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Sesamoiditis

Sesamoid bones near the great toe

Sesamoiditis is inflammation of the sesamoid bone and surrounding tissue.  Sesamiods are small bones embedded in tendons of the great toe. They are surrounded by tendons. Like other bones, they can break and the tendons around them can become inflamed.   It is usually caused by bending the big toe upward.  There may be a break in the bone, or just irritation in the joint between the sesamoid and the 1st metatarsal.  Due to the low vasculation (low blood supply) of the area, sesamoiditis can take a long time to heal on its own.  Due to constant pressure to this area during healing (from walking), it can progress to a chronic condition called Sick Sesamoid Syndrome, where the symptoms don't improve.  Some of the symptoms are pain in the big toe or ball of foot, difficulty bending or moving the big toe, or bruising around the big toe.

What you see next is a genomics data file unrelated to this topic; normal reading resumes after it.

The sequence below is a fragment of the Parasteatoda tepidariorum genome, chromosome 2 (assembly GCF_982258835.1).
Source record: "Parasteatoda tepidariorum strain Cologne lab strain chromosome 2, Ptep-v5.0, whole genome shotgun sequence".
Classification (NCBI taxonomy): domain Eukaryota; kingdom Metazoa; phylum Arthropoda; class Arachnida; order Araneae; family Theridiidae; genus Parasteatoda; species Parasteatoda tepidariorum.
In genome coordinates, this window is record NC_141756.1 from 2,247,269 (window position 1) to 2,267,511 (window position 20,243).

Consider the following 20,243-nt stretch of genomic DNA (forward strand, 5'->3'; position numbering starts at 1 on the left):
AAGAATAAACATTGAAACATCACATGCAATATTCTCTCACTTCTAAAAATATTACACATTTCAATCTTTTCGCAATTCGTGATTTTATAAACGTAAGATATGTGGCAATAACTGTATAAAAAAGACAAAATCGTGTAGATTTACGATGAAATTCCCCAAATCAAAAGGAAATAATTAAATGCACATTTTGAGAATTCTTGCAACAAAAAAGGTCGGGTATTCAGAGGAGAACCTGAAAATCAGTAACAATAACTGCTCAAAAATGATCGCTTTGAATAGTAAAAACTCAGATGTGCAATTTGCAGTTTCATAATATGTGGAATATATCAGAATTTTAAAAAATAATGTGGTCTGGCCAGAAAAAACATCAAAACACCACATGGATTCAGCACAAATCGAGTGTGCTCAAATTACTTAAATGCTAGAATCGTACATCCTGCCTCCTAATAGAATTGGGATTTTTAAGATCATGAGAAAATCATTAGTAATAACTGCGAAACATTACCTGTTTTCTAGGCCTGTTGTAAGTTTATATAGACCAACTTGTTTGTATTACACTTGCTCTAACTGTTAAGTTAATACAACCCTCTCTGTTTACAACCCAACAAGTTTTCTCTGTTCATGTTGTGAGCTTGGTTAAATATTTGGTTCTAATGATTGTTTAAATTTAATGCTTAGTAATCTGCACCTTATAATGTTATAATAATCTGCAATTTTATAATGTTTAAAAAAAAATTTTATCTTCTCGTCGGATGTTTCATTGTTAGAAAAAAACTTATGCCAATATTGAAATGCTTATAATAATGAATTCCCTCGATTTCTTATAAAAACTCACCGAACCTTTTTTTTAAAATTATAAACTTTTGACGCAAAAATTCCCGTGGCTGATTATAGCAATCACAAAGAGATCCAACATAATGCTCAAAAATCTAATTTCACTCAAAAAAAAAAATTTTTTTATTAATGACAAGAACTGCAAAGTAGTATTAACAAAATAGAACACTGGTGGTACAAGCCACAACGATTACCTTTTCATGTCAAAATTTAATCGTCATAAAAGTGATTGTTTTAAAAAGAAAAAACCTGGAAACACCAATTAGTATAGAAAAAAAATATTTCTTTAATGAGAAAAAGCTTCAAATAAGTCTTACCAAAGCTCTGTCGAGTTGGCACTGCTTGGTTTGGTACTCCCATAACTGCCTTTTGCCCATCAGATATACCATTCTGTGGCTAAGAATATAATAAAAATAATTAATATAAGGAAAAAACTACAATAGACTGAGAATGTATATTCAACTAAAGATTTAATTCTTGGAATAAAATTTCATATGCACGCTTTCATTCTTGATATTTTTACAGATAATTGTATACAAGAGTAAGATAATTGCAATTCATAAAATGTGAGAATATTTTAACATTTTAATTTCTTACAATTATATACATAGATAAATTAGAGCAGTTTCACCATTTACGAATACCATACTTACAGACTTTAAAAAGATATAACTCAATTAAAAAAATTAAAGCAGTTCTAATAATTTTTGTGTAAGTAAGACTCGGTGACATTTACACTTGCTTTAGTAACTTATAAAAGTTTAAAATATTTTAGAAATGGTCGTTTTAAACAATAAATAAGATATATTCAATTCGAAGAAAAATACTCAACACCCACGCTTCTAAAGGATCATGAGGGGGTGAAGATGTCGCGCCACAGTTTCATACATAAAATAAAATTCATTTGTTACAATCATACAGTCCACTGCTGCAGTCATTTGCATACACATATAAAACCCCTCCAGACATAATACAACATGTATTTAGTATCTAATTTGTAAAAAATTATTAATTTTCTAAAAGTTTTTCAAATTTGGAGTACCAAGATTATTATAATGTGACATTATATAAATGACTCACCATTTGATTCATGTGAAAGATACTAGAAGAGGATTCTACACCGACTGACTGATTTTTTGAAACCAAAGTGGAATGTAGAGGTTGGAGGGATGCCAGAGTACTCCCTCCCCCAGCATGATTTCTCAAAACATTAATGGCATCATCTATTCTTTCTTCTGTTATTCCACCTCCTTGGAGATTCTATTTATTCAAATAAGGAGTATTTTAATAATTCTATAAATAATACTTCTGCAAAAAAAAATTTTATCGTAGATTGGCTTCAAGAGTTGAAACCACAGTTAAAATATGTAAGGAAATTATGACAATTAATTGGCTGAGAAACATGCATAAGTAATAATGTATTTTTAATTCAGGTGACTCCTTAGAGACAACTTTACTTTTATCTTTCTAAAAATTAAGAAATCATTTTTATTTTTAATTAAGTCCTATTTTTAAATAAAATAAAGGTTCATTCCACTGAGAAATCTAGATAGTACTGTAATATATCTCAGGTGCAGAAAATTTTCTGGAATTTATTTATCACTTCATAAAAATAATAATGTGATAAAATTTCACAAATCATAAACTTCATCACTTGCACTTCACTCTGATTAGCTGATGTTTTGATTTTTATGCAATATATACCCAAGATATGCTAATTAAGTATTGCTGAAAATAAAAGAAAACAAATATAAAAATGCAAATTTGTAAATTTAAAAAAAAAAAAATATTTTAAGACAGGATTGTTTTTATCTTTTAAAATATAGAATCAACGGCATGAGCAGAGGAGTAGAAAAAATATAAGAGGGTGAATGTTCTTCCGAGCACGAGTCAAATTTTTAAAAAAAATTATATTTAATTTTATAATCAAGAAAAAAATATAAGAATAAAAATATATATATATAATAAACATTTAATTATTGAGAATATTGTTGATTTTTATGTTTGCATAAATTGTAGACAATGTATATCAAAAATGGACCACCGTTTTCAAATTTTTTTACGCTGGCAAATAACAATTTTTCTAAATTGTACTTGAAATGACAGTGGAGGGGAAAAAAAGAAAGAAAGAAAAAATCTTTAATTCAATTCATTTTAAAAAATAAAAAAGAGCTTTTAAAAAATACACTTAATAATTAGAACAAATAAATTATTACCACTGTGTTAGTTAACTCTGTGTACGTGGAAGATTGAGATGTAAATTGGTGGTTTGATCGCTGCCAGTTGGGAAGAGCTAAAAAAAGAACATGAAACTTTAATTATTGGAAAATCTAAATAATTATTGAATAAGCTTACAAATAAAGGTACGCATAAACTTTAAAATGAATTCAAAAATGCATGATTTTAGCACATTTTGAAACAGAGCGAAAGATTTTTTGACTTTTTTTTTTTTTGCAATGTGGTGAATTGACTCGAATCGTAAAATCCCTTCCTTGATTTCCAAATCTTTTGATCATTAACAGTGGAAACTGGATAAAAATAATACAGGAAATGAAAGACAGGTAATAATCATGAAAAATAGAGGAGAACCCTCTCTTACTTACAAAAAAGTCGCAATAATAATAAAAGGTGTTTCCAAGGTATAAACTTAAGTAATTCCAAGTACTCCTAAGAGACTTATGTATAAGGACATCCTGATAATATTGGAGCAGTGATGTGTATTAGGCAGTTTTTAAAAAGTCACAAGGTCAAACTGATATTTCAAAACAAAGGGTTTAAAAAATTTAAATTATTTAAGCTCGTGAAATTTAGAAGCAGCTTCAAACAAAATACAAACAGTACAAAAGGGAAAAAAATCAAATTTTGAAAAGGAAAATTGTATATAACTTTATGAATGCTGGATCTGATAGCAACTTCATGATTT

Treatment:

Surgery is usually not required to treat sesamoiditis, but is available as a last resort.  If it progresses to Sick Sesamoid Syndrome, surgery may be required.  Some cases can be resolved with rest, ice and anti-inflammatory medications.  Sometimes special padding or an orthotic device is prescribed to move pressure away from the affected area.  Steroids can be prescribed for inflammation, but steroids are not the best option if a stress fracture may be present. Avoiding heels and wearing shock absorbing shoes can help relieve pain and promote healing. 

 

Brandt R Gibson, DPM
Podiatrist, Neuropathy Doctor, Father of 11 and Founder of Mountain West Foot & Ankle Institute